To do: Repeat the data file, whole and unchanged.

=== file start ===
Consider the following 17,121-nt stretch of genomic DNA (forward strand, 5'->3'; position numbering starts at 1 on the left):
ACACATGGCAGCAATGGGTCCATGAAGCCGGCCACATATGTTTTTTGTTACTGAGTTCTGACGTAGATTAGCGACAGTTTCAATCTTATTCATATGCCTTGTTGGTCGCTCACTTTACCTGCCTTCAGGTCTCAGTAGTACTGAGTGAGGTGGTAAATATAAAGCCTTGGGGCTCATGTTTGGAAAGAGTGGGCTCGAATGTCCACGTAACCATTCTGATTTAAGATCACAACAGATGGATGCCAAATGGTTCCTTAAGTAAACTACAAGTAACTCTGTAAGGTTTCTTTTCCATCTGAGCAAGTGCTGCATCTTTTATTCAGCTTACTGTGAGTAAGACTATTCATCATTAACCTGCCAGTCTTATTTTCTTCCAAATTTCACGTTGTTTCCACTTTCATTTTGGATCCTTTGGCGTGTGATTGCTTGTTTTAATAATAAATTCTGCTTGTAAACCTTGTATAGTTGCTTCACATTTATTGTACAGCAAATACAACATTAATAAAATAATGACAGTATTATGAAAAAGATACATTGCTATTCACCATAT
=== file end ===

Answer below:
Consider the following 17,121-nt stretch of genomic DNA (forward strand, 5'->3'; position numbering starts at 1 on the left):
ACACATGGCAGCAATGGGTCCATGAAGCCGGCCACATATGTTTTTTGTTACTGAGTTCTGACGTAGATTAGCGACAGTTTCAATCTTATTCATATGCCTTGTTGGTCGCTCACTTTACCTGCCTTCAGGTCTCAGTAGTACTGAGTGAGGTGGTAAATATAAAGCCTTGGGGCTCATGTTTGGAAAGAGTGGGCTCGAATGTCCACGTAACCATTCTGATTTAAGATCACAACAGATGGATGCCAAATGGTTCCTTAAGTAAACTACAAGTAACTCTGTAAGGTTTCTTTTCCATCTGAGCAAGTGCTGCATCTTTTATTCAGCTTACTGTGAGTAAGACTATTCATCATTAACCTGCCAGTCTTATTTTCTTCCAAATTTCACGTTGTTTCCACTTTCATTTTGGATCCTTTGGCGTGTGATTGCTTGTTTTAATAATAAATTCTGCTTGTAAACCTTGTATAGTTGCTTCACATTTATTGTACAGCAAATACAACATTAATAAAATAATGACAGTATTATGAAAAAGATACATTGCTATTCACCATAT